It's been a while since the drought dominated the six o'clock news. No one will be happier about that than Scott Morrison who, soon after taking the top job, told the Australian people that drought-affected farmers will be his first priority.
The Prime Minister now talks of the "quiet people", but our farmers have become his forgotten people.
They've been given a Drought Envoy, a Drought Co-ordinator, a Drought Task Force and a Drought Summit. But they've seen very little meaningful action.
Meanwhile, the drought worsens.
Sadly, the Bureau of Meteorology offers no hope that the weather will change in the foreseeable future. Yet Australia still lacks a comprehensive drought policy.
Over six years the Coalition Government has announced a range of drought initiatives, boasting headline-grabbing spending but offering little substance.
A centrepiece of the Coalition's approach has been concessional loans which allow the government to talk about the capital value of all loans whether lent or not.
The loans offer hope to only a few, for whom shuffling debt is a helpful option. But these loans cost the government little because the real cost is the administration of the loans plus the opportunity costs of the capital - capital raised at the bond rate which, of course, is much lower than the rate the Government charges our farmers.
The latest big headline-grabber is the Future Drought Fund, which has allowed the Prime Minister to claim a $5 billion commitment. But the $5 billion headline was created by stealing money from a road construction fund. It's an accounting trick.
The government has promised to draw down $100 million in interest each year for distribution to undefined bodies for expenditure on undefined drought programs.
Notably, no money will be drawn down until July next year even though the fund was announced in October 2018.
Our farmers need help now, not next year.
The government will point out there has have been other programs. That's true. One initiative provided money to local councils in selected drought-affected regions, to bring forward local infrastructure works.
But the objective was to stimulate local economies, not to directly assist farmers. In any case, the program closed last December. So too did a program which channelled modest cash assistance to farming families through various charities.
To be fair, some adjustments have been made to capital depreciation schedules to encourage investment in things like on-farm water efficiency and feed storage infrastructure, but these initiatives help only those with both the capacity to invest and the profit against which they can offset the expenditure. Those most in need have no such capacity.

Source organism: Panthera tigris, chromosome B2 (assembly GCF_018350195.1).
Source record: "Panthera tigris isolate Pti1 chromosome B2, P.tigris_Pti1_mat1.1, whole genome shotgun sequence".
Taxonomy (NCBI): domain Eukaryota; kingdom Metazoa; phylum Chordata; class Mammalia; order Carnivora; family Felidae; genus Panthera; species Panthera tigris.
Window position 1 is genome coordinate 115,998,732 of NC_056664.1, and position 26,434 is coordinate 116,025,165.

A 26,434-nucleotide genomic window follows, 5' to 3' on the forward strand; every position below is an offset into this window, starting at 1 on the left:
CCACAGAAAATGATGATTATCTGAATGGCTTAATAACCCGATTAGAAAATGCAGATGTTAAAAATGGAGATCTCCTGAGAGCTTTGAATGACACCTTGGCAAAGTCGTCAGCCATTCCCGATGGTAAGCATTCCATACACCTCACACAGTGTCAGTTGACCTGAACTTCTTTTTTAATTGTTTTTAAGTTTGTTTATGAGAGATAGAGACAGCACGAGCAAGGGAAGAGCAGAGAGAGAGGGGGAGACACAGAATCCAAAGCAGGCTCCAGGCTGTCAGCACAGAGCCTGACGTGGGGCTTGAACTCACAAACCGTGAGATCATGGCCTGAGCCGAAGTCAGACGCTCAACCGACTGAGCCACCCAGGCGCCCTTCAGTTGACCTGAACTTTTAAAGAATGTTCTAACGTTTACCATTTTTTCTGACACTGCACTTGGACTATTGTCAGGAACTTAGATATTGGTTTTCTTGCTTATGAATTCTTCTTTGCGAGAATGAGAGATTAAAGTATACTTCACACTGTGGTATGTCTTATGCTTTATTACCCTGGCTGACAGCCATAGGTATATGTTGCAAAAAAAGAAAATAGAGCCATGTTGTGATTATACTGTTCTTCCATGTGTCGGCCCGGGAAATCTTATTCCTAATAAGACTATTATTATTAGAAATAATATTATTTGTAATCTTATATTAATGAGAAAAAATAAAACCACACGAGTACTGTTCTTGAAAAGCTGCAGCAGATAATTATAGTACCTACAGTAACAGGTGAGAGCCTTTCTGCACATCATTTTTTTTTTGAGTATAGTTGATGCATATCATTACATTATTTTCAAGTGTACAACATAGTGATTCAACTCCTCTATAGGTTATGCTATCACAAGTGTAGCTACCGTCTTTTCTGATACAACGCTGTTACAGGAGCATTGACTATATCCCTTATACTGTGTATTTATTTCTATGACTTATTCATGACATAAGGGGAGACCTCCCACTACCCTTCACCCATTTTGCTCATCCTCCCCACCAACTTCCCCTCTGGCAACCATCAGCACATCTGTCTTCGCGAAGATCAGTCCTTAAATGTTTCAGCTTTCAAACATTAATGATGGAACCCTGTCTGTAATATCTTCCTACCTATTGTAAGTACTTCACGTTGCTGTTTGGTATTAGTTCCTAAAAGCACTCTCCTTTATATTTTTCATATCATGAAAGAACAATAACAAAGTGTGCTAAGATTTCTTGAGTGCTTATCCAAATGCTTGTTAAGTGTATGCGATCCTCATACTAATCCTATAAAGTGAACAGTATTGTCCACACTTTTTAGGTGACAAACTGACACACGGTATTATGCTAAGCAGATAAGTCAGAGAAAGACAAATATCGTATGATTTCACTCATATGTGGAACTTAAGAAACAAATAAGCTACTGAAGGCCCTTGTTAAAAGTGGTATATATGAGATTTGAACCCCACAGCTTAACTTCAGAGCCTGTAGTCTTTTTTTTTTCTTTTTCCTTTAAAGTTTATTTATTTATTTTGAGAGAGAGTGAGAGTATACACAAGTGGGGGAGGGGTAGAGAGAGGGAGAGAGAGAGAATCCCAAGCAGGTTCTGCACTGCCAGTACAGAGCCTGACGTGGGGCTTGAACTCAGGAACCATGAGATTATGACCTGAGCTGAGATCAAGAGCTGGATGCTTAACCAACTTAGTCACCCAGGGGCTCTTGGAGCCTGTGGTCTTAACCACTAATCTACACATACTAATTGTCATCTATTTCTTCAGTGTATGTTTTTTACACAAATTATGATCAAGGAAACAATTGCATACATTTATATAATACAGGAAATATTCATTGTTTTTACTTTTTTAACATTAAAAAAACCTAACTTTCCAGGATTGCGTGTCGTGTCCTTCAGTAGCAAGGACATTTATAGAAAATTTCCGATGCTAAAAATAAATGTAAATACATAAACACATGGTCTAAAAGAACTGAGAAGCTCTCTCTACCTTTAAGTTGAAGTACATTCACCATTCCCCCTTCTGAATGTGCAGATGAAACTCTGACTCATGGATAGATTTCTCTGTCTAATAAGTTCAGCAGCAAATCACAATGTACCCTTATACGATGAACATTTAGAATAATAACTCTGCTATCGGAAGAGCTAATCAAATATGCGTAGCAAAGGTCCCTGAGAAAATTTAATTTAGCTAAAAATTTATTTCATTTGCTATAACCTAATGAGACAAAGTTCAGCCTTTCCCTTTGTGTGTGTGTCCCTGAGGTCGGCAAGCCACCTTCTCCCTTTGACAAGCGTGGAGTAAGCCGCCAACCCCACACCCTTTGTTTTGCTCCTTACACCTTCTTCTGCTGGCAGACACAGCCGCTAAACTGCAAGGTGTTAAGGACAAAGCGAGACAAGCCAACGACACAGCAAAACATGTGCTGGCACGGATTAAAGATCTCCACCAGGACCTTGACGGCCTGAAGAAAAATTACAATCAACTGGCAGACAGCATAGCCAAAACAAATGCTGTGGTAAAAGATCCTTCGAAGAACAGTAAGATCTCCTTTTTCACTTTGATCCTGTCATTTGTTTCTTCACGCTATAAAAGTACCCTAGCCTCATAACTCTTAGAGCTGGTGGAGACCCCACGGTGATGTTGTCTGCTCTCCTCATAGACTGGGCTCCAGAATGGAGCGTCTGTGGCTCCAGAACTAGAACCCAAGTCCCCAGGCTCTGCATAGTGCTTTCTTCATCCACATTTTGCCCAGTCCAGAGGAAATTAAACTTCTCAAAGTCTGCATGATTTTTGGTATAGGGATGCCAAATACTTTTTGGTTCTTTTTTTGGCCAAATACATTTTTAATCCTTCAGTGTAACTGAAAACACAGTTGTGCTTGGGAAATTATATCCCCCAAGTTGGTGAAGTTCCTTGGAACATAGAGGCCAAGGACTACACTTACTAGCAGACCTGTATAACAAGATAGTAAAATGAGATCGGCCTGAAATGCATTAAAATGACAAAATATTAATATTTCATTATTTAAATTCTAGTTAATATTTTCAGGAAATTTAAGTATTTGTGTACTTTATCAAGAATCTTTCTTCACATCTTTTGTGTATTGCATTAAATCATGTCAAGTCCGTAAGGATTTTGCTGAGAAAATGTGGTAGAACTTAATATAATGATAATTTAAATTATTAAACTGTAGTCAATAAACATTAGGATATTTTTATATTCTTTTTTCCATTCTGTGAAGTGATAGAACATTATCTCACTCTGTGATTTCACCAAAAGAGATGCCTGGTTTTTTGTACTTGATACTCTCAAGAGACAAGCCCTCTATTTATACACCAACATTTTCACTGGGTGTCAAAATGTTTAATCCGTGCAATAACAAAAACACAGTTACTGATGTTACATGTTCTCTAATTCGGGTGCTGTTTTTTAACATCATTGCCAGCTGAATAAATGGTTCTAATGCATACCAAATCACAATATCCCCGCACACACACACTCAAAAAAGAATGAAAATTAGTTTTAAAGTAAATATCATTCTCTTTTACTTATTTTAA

The Farm Management Deposit scheme has also been enhanced, but again, in the middle of the worst drought on record, few farmers have enough money to put some away for another day.
Arguably the greatest failure has been the government's management of the current farm household income support scheme.
The greatest failure has been the government's management of the current farm household income support scheme.
Drought-affected farming families have for many years had access to the equivalent of a Newstart payment, but with a more generous assets test that reflects the value of on-farm assets.
After years of expensive outlays, in 2012 Australian governments agreed that special drought-related income support should be available only for a limited time during which farmers would be expected to re-build, diversify or leave the industry.
This seemed a sound approach at the time, but back then no one foresaw the severity of the soon-to-come drought.
In the current climate, the three (now four) year limit on what is now known as Farm Household Allowance (FHA) seems harsh and unfair. Many farming families are now having their FHA cut off and it's a matter the Prime Minister must re-visit.
The situation is even worse for the many farming families who have found it impossible to access FHA at all. For them, the rules and paperwork have proven too hard to successfully negotiate.
Recently I spent some time in Stanthorpe where the dams are empty, apple trees are being pulled out of the ground and vegetable growers have decided not to plant. Elsewhere on the Eastern Seaboard our cattle numbers continue to fall as does milk production.
What's been a problem for farmers will soon be an issue for us all as food prices inevitably rise. Farmers will be the forgotten people no longer, and I suspect the Prime Minister might be shaken into finally taking meaningful action.